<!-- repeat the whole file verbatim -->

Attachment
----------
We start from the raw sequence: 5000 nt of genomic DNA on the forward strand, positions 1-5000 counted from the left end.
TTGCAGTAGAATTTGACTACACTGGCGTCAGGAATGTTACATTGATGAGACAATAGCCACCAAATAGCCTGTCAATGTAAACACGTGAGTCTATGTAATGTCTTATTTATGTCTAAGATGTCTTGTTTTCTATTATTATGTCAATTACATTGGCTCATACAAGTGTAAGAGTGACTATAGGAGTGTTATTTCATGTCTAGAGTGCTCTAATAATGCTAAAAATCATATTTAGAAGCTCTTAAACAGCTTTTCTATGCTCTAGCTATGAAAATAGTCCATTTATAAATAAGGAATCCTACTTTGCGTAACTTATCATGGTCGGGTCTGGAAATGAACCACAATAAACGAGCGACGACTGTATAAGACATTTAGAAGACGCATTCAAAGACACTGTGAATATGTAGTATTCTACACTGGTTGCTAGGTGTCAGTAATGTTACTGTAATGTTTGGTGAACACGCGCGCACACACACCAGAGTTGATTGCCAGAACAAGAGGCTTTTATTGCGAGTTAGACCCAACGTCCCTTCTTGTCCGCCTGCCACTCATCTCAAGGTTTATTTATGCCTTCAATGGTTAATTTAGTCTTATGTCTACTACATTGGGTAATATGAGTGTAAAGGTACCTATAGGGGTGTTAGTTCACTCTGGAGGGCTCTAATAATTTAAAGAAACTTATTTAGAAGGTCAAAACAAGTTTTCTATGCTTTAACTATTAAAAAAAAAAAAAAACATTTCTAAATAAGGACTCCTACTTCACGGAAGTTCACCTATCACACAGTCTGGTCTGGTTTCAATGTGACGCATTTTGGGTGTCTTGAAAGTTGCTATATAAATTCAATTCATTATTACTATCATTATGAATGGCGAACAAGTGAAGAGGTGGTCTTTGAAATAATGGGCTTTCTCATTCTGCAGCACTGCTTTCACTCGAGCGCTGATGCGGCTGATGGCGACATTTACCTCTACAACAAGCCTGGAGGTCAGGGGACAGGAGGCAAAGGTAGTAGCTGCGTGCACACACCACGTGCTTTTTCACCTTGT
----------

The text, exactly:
We start from the raw sequence: 5000 nt of genomic DNA on the forward strand, positions 1-5000 counted from the left end.
TTGCAGTAGAATTTGACTACACTGGCGTCAGGAATGTTACATTGATGAGACAATAGCCACCAAATAGCCTGTCAATGTAAACACGTGAGTCTATGTAATGTCTTATTTATGTCTAAGATGTCTTGTTTTCTATTATTATGTCAATTACATTGGCTCATACAAGTGTAAGAGTGACTATAGGAGTGTTATTTCATGTCTAGAGTGCTCTAATAATGCTAAAAATCATATTTAGAAGCTCTTAAACAGCTTTTCTATGCTCTAGCTATGAAAATAGTCCATTTATAAATAAGGAATCCTACTTTGCGTAACTTATCATGGTCGGGTCTGGAAATGAACCACAATAAACGAGCGACGACTGTATAAGACATTTAGAAGACGCATTCAAAGACACTGTGAATATGTAGTATTCTACACTGGTTGCTAGGTGTCAGTAATGTTACTGTAATGTTTGGTGAACACGCGCGCACACACACCAGAGTTGATTGCCAGAACAAGAGGCTTTTATTGCGAGTTAGACCCAACGTCCCTTCTTGTCCGCCTGCCACTCATCTCAAGGTTTATTTATGCCTTCAATGGTTAATTTAGTCTTATGTCTACTACATTGGGTAATATGAGTGTAAAGGTACCTATAGGGGTGTTAGTTCACTCTGGAGGGCTCTAATAATTTAAAGAAACTTATTTAGAAGGTCAAAACAAGTTTTCTATGCTTTAACTATTAAAAAAAAAAAAAAACATTTCTAAATAAGGACTCCTACTTCACGGAAGTTCACCTATCACACAGTCTGGTCTGGTTTCAATGTGACGCATTTTGGGTGTCTTGAAAGTTGCTATATAAATTCAATTCATTATTACTATCATTATGAATGGCGAACAAGTGAAGAGGTGGTCTTTGAAATAATGGGCTTTCTCATTCTGCAGCACTGCTTTCACTCGAGCGCTGATGCGGCTGATGGCGACATTTACCTCTACAACAAGCCTGGAGGTCAGGGGACAGGAGGCAAAGGTAGTAGCTGCGTGCACACACCACGTGCTTTTTCACCTTGT